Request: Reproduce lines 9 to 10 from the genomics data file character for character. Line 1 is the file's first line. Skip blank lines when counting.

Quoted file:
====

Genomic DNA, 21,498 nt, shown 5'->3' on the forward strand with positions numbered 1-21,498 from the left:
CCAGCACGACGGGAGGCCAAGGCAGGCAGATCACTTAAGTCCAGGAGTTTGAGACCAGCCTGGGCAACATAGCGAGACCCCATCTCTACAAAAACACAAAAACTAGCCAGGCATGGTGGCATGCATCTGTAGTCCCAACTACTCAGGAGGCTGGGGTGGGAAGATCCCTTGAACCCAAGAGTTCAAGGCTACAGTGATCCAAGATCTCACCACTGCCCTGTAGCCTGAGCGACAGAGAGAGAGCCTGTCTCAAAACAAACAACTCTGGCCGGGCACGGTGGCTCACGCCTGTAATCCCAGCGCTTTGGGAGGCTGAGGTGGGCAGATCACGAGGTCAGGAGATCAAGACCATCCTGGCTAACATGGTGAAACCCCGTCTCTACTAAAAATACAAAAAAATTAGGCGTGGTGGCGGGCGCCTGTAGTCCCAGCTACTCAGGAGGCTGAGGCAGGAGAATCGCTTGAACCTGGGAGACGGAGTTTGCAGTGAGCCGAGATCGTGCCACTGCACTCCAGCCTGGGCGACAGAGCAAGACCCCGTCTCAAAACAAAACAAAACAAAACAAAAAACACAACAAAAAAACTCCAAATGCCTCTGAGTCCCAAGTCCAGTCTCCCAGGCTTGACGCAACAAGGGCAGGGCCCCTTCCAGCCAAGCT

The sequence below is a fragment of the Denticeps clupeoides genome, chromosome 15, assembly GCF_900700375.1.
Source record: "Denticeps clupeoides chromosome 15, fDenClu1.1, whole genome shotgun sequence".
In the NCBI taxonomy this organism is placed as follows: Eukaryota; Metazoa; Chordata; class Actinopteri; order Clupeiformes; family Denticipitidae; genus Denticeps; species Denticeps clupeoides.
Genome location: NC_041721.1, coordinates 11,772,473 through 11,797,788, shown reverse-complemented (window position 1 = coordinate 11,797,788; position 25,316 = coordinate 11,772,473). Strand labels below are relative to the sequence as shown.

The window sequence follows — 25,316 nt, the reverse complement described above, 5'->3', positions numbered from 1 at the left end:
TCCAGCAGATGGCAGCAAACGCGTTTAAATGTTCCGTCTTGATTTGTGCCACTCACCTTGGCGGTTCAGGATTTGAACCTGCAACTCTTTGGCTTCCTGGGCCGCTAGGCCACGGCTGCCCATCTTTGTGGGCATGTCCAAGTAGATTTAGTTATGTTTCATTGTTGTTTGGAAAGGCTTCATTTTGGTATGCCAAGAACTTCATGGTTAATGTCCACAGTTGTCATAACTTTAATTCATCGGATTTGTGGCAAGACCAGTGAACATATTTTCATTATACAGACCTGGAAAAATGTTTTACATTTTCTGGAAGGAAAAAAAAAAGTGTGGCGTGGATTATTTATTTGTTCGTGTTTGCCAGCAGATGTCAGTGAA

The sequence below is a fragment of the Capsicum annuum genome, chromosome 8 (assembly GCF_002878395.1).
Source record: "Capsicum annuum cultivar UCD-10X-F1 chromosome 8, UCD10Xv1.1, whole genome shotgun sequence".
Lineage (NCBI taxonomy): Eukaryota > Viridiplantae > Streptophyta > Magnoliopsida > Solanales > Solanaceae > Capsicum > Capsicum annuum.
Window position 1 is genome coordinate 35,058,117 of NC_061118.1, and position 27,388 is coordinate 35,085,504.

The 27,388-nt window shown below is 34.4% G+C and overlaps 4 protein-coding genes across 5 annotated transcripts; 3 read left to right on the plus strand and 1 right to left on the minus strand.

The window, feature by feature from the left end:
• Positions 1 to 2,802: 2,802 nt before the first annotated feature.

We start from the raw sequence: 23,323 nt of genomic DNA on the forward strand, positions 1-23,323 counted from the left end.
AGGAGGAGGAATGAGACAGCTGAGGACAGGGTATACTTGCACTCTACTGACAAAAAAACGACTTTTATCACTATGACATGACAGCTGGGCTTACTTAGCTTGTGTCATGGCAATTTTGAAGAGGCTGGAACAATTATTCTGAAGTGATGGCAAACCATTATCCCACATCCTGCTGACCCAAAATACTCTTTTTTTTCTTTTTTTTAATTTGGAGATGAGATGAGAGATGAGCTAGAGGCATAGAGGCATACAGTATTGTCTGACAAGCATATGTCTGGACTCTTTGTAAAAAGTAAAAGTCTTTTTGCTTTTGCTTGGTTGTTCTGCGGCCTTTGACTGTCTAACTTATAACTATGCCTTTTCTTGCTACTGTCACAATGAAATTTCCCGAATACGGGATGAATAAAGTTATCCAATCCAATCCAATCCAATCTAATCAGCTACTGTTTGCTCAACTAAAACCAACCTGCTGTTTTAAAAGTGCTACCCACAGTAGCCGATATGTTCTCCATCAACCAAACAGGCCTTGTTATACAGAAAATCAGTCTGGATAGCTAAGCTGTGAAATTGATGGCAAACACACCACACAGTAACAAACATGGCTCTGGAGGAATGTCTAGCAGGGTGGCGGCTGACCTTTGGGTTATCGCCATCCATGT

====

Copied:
The sequence below is a fragment of the Capsicum annuum genome, chromosome 8 (assembly GCF_002878395.1).
Source record: "Capsicum annuum cultivar UCD-10X-F1 chromosome 8, UCD10Xv1.1, whole genome shotgun sequence".